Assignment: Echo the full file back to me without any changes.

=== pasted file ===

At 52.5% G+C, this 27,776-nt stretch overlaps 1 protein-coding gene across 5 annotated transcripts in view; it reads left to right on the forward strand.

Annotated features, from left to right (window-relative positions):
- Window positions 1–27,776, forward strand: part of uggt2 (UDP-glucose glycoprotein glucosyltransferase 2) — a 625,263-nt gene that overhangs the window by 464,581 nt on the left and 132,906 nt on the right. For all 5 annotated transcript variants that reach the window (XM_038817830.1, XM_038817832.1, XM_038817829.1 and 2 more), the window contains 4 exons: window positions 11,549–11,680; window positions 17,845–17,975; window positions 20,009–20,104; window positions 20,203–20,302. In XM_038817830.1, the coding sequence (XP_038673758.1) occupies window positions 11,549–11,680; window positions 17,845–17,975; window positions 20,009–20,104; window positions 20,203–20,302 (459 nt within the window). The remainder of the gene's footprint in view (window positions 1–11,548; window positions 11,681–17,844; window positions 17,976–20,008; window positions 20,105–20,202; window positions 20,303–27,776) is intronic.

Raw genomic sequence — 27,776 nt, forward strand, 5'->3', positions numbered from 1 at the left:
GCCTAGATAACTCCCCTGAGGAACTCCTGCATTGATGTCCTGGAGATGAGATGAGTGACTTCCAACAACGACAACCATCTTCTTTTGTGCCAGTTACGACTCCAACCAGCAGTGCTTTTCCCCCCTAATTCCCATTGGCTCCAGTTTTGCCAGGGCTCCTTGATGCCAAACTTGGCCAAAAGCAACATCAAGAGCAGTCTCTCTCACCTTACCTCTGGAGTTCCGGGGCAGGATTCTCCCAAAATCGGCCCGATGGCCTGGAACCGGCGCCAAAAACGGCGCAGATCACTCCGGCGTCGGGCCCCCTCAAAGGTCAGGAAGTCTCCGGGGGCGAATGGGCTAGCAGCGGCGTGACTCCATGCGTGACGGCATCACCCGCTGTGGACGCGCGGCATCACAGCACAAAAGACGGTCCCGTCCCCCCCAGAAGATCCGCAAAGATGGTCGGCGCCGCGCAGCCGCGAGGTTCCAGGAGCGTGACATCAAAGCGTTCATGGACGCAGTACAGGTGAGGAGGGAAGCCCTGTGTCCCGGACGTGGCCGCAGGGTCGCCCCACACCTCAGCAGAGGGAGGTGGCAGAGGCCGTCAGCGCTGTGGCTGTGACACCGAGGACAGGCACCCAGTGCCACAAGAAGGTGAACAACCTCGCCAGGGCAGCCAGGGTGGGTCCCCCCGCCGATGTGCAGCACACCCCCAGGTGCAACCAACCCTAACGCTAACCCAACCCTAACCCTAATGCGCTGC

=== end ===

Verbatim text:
At 52.5% G+C, this 27,776-nt stretch overlaps 1 protein-coding gene across 5 annotated transcripts in view; it reads left to right on the forward strand.

Annotated features, from left to right (window-relative positions):
- Window positions 1–27,776, forward strand: part of uggt2 (UDP-glucose glycoprotein glucosyltransferase 2) — a 625,263-nt gene that overhangs the window by 464,581 nt on the left and 132,906 nt on the right. For all 5 annotated transcript variants that reach the window (XM_038817830.1, XM_038817832.1, XM_038817829.1 and 2 more), the window contains 4 exons: window positions 11,549–11,680; window positions 17,845–17,975; window positions 20,009–20,104; window positions 20,203–20,302. In XM_038817830.1, the coding sequence (XP_038673758.1) occupies window positions 11,549–11,680; window positions 17,845–17,975; window positions 20,009–20,104; window positions 20,203–20,302 (459 nt within the window). The remainder of the gene's footprint in view (window positions 1–11,548; window positions 11,681–17,844; window positions 17,976–20,008; window positions 20,105–20,202; window positions 20,303–27,776) is intronic.

Raw genomic sequence — 27,776 nt, forward strand, 5'->3', positions numbered from 1 at the left:
GCCTAGATAACTCCCCTGAGGAACTCCTGCATTGATGTCCTGGAGATGAGATGAGTGACTTCCAACAACGACAACCATCTTCTTTTGTGCCAGTTACGACTCCAACCAGCAGTGCTTTTCCCCCCTAATTCCCATTGGCTCCAGTTTTGCCAGGGCTCCTTGATGCCAAACTTGGCCAAAAGCAACATCAAGAGCAGTCTCTCTCACCTTACCTCTGGAGTTCCGGGGCAGGATTCTCCCAAAATCGGCCCGATGGCCTGGAACCGGCGCCAAAAACGGCGCAGATCACTCCGGCGTCGGGCCCCCTCAAAGGTCAGGAAGTCTCCGGGGGCGAATGGGCTAGCAGCGGCGTGACTCCATGCGTGACGGCATCACCCGCTGTGGACGCGCGGCATCACAGCACAAAAGACGGTCCCGTCCCCCCCAGAAGATCCGCAAAGATGGTCGGCGCCGCGCAGCCGCGAGGTTCCAGGAGCGTGACATCAAAGCGTTCATGGACGCAGTACAGGTGAGGAGGGAAGCCCTGTGTCCCGGACGTGGCCGCAGGGTCGCCCCACACCTCAGCAGAGGGAGGTGGCAGAGGCCGTCAGCGCTGTGGCTGTGACACCGAGGACAGGCACCCAGTGCCACAAGAAGGTGAACAACCTCGCCAGGGCAGCCAGGGTGGGTCCCCCCGCCGATGTGCAGCACACCCCCAGGTGCAACCAACCCTAACGCTAACCCAACCCTAACCCTAATGCGCTGC